Show Review: Jonny Lang with the Michael Williams Band at the Uptown Theatre Napa, 10/28/2011

by Stacy Scales on October 29, 2011

Jonny Lang. Genius at work.

Up until last week, it would have shocked me to learn how few people in my life have heard of the young blues guitar genius Jonny Lang. Because I’ve witnessed Jonny’s musical evolution (from 15-year-old phenom to critical darling to gospel musician) since the late 90s, it seems absurd to me that there would be anyone that’s not yet heard of this man. Alas, it’s true: we Jonny Lang fans seem to be much more of a minority than I knew. Happily, this weekend found me among nearly a thousand like-minded individuals at Friday night’s performance at downtown Napa’s tiny Uptown Theatre.

The show began promptly at 8pm with the Michael Williams band as the opener. Williams, a tattooed man in a tank top and a beanie, wasted no time introducing himself, adding that he was a “shy West Texas boy.” The set began after Williams commented on all the pretty ladies in the audience, seguing into “Bet Yo’ Mama” (Look Good Too). For the first song or two, Williams sat center stage with his guitar on his lap, playing it lap steel style. I was already impressed, and when Jonny said later in the evening, “Everybody’s gonna know about him in a minute! You can say you saw him first!” I found myself nodding in agreement. After “Just Don’t Forget Me,” Williams got up to jam more actively with the rest of the band, stopping to remind himself – and the crowd – that he had to plug his guitar in first. The short set ended with the brilliant “Lately” off the band’s new record, Fire Red.

Michael Williams, of the creatively named Michael Williams Band.

In what seemed like no time at all, a smiling Jonny Lang had taken the stage with his full band, opening with “Don’t Stop (for Anything),” followed by oldie “A Quitter Never Wins.” At that point, my dad (my guest for the evening and one of the many I’ve introduced to Jonny’s music over the years) sat up and started paying closer attention. “Turn Around” concluded with a shoutout to the Michael Williams band and an introduction the members of Jonny’s backing band, including backup singer, sister Jesse Lang. In the middle of “Red Light,” Jonny started a crowd singalong moment, chanting “everything’s gonna be alright” before bringing it back around to the end of the song.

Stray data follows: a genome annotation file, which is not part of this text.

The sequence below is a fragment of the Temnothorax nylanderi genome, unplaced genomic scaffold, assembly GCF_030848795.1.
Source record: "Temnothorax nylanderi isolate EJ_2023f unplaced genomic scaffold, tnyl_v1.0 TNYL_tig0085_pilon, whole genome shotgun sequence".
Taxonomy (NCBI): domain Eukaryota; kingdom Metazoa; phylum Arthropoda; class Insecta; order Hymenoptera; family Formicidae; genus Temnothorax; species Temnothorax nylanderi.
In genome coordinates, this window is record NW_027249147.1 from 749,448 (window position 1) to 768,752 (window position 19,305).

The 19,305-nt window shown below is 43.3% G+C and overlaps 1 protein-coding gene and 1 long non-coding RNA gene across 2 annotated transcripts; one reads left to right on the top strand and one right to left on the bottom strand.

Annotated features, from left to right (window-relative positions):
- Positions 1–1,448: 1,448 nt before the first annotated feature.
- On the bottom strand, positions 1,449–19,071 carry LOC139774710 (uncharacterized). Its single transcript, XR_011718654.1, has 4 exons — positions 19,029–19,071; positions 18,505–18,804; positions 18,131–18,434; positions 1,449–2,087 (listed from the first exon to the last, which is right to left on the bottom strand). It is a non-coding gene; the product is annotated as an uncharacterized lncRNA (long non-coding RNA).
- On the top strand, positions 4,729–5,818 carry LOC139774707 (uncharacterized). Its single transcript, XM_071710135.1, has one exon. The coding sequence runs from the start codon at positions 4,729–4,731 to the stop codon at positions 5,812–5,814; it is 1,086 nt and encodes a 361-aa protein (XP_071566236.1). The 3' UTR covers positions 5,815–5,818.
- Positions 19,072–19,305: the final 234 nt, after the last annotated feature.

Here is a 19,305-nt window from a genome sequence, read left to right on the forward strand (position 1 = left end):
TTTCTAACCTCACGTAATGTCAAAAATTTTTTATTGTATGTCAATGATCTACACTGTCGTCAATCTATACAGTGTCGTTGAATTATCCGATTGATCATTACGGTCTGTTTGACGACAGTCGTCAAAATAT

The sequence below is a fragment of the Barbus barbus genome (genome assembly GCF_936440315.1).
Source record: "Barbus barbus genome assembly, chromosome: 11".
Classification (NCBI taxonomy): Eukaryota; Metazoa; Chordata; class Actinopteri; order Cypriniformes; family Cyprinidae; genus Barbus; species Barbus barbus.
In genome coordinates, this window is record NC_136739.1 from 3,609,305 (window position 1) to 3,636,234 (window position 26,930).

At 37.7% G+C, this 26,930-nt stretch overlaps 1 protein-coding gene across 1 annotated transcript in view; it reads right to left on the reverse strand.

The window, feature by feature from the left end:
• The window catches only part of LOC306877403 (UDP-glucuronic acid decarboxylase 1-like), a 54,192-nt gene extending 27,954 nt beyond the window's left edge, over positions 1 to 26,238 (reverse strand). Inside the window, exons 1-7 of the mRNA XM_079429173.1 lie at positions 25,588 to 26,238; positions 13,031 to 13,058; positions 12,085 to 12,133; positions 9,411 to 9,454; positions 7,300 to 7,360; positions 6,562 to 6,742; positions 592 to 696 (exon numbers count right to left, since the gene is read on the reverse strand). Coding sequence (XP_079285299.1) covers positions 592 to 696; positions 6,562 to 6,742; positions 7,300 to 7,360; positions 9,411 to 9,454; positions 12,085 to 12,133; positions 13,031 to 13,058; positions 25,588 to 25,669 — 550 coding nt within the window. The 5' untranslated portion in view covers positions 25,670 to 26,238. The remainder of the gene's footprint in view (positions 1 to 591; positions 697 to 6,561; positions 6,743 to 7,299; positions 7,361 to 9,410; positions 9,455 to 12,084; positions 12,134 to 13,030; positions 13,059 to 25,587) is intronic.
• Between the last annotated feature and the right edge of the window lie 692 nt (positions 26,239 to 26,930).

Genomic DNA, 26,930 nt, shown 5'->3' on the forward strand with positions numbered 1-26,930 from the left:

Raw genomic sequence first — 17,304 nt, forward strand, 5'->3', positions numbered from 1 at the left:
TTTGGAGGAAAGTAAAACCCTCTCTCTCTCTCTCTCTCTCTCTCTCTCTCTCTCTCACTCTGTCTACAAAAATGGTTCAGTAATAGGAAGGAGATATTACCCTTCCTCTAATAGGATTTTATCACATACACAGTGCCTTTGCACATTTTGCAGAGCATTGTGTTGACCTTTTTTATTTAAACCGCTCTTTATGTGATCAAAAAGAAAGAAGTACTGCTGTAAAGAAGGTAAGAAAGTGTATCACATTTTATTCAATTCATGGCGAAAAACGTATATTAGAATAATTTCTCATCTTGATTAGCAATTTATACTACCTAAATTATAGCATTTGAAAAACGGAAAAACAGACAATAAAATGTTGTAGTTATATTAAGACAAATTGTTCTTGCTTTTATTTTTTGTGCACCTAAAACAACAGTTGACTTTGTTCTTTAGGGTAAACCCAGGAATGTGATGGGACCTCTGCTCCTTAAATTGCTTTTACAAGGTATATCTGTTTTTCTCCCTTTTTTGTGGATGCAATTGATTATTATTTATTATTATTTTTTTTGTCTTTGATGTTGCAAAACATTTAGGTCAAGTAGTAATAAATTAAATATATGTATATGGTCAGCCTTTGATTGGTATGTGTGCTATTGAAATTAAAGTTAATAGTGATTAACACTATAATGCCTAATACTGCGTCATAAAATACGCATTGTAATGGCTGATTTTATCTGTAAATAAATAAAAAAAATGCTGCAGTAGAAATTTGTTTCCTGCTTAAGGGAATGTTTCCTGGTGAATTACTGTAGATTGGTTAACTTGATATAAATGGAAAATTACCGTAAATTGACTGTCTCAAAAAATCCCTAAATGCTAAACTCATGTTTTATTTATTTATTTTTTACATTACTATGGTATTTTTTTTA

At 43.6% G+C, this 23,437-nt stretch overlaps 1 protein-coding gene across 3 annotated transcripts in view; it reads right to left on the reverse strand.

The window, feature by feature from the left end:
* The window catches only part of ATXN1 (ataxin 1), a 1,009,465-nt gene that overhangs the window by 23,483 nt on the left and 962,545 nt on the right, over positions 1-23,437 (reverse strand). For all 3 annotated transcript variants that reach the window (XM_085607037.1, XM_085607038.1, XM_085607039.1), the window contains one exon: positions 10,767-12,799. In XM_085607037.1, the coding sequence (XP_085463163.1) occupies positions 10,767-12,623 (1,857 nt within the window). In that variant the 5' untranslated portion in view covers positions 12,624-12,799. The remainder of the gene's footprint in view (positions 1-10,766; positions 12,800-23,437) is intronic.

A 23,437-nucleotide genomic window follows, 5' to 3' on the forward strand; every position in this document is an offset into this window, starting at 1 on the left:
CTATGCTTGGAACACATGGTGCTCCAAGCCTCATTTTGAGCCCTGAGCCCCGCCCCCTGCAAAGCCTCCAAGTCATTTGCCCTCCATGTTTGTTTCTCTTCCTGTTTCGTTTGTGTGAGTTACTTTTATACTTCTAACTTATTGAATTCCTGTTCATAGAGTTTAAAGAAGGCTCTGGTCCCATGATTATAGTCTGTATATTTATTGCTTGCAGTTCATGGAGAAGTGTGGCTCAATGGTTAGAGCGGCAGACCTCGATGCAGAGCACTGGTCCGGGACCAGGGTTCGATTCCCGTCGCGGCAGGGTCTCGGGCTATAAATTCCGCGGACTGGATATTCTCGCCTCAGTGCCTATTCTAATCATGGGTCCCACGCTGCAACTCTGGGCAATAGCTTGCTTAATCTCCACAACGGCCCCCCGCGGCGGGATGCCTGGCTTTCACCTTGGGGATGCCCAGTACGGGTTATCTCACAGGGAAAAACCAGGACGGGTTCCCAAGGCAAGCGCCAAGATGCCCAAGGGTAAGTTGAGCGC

A cover of Stevie Wonder’s “Living for the City” showcased Jesse on the second verse, prompting someone in the balcony to shout “little sis ROCKS!” Jonny smiled, telling the crowd that he’d told her when they start to cheer more for her than for him, she has to leave the band. Of course he was joking, and admitted that she deserves all the praise she earns. The next song, “That Great Day,” featured a three-part harmony between Jonny, Jesse, and keyboard player Dwan Hill that was absolutely breathtaking.

The Siblings Lang: Jonny & Jesse

After another oldie (“Rack ’em Up”), Prince-penned “I Am” was a show-stopper that included the most impressive drum solo I can ever remember having witnessed by drummer Barry Alexander. It ended with a standing ovation and an inevitable encore. During his cover of Muddy Waters’s “Forty Days and Forty Nights,” Jonny called Michael Williams to join him on the stage for a jam.

Michael Williams jamming with Jonny Lang

When they’d finished, Jonny remained alone onstage with his acoustic guitar, essentially singing a prayer of gratitude for all the things with which he’s been blessed. Seamlessly, he transitioned into “Breaking Me,” after which the whistles and “we love you!”s abounded from the crowd. I couldn’t help but feel like I was witnessing nothing more than a room full of love. As the crowd began to call for “Lie to Me,” Jonny kept a hold on his acoustic guitar, which surprised me, as the song contains one of his most recognizable electric riffs. When he began it acoustic anyway, I watched in awe, feeling as though I was witnessing some rare and special moment. Jonny’s talent is never better showcased than on such a song as this. Right when I thought I couldn’t handle any more amazingness, his guitar tech handed him his electric guitar and the band returned to the stage. One last time, they lit the place up, performing “Lie to Me” much more like it’s recorded, concluding to the entire audience on its feet, roaring with applause. Jonny’s humility and gratitude were both unmistakable as he thanked the crowd, smiling with that sweet “aw, shucks” grin of his, and bowed with the band. In the end he may be right that sister Jesse deserves the praise she earns – just in the same way that he deserves the adoration the crowd lavished upon him.

Stacy Scales

California native. Word nerd. Music lover. Linguaphile. Amateur foodie. Basketball junkie. Travel enthusiast. Future therapist.

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